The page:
John 3:16 For God so loved the world, that he gave his only begotten Son, that whosoever believeth in him should not perish, but have everlasting life.

    This is probably the most famous verse of all, but it does a lot to explain the heart of God and the Bible.

    * God love us. It doesn’t matter who we are, or how good we’ve been, or what we’ve done. He loves us with a perfect love that we cannot even fathom. We don’t know perfect, because we are sinful.

    *We are sinful. I doubt I have to explain this one. I knew this about myself as a young child. The Bible says in Ephesians, “For the wages of sin is death.” The payment for our sin is death – not only physical death (which we will all experience), but also an eternal separation from God.

    *He sent his son. The perfect, sinless son of God came to take our punishment. It’s like if a judge condemned us guilty of murder and sentenced us to life in prison and someone stood and begged to take our place. Imagine the judge granting that pardon and us walking free while an innocent man took the punishment we deserved. This is exactly what Jesus did for us.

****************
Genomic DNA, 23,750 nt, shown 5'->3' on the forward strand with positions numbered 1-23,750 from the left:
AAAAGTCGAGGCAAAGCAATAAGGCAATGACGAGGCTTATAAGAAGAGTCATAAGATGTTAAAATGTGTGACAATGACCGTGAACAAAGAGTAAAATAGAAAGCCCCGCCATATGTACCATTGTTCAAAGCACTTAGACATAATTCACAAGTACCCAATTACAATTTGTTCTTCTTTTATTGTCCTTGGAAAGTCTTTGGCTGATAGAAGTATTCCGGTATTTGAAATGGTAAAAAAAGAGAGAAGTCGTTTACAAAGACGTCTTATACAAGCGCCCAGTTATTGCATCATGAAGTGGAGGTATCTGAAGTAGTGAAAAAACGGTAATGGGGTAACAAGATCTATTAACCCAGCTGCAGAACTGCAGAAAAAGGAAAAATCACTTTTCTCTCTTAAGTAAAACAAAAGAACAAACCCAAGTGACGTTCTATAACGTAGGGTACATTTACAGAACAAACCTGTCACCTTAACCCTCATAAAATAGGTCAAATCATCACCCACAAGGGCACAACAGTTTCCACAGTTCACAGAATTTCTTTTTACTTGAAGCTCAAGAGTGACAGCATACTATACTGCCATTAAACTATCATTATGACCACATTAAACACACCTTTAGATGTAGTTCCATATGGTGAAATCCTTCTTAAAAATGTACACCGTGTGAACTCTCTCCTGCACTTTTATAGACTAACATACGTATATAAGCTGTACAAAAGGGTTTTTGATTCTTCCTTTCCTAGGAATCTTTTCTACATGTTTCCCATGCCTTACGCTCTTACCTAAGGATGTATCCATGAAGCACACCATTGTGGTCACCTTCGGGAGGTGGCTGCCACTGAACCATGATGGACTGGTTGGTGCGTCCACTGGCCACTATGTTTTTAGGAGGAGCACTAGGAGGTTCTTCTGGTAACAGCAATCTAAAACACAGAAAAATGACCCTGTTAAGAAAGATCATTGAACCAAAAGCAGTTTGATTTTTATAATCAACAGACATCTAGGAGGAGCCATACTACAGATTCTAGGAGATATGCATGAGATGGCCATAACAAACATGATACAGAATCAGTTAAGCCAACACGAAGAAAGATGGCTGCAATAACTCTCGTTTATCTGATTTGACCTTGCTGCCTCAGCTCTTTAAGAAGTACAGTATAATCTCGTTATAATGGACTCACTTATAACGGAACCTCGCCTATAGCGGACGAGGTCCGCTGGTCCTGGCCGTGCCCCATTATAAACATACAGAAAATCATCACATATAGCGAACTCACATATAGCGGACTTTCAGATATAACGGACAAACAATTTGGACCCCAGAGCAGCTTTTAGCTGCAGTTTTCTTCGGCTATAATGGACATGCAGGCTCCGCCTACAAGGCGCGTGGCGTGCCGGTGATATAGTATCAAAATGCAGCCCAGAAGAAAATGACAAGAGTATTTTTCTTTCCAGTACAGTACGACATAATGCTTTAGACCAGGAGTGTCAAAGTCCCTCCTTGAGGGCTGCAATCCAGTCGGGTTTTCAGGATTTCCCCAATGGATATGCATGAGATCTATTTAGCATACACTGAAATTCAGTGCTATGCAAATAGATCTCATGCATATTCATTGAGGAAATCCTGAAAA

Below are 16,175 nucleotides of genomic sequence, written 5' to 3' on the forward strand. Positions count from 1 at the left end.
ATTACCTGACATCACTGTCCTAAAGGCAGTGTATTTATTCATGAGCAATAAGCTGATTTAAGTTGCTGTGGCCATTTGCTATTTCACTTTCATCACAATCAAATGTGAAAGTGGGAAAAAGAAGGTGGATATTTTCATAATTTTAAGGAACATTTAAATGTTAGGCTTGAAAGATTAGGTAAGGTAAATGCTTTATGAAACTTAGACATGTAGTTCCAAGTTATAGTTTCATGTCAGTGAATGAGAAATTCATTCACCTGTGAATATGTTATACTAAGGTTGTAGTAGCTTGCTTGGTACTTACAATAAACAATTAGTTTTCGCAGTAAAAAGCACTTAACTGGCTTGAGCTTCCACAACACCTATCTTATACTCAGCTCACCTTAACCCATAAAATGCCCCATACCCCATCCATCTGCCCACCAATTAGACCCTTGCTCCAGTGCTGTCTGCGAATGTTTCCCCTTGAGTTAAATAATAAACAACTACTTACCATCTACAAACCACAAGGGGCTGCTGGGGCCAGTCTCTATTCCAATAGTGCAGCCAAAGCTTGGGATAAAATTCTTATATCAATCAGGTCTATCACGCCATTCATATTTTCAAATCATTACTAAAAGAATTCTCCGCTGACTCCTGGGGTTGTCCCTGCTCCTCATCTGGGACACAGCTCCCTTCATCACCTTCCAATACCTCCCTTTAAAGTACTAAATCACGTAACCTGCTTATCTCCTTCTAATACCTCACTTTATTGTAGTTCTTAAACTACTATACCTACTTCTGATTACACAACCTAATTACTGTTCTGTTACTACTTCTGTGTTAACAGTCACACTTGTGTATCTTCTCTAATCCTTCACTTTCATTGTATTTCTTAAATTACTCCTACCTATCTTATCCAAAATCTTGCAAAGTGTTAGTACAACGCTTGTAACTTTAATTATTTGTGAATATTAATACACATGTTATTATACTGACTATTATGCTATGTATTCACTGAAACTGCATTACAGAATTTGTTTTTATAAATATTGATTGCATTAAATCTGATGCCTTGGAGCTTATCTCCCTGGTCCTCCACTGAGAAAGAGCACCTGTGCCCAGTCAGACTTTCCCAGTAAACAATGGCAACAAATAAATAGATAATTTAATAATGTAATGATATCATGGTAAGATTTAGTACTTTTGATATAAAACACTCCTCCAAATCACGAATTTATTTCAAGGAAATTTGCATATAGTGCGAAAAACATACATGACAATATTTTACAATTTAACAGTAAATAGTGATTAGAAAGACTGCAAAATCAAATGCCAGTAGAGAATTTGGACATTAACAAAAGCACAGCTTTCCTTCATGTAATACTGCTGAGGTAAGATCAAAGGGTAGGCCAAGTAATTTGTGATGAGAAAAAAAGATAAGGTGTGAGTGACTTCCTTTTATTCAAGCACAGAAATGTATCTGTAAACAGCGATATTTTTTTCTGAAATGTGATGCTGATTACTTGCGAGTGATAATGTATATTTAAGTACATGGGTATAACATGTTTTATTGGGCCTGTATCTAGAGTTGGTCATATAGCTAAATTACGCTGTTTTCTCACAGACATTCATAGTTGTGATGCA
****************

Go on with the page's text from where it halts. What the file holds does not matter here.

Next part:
*If we believe in Him, we can have everlasting life. Jesus is the bridge between death/eternal separation from God, and everlasting life with God (Heaven). The Bible says that Jesus didn’t come to condemn the world, but rather to save it. The Bible also says that salvation is a free gift. We can be redeemed to God through Jesus sacrifice on the cross. The Bible says of Jesus, “I am the way, the truth, and the life. No man comes to the Father but by me.”

    *The choice is ours. Will we believe?

    I made the choice to believe by faith and it’s changed my life. I’ll be praying for you on your own faith journey. Praying that God will open the eyes of your heart to truth. I’ll pray that you’ll find not only peace with God, but also the peace of God. The Bible actually promises that when we draw nigh to God, He’ll draw nigh to you. If you’re seeking Him, He will be found.

    Blessings my friend.

  8. Great post! As you probably have noticed, I’m a really strong Christian. I don’t really consider myself religious though, I feel like “religion” sort of gets in the way sometimes of my relationship with Christ. He truly is my best friend and I’m so glad I have Him. Good luck with everything! I’m praying for you! 🙂 If you ever want to talk, you know how to reach me!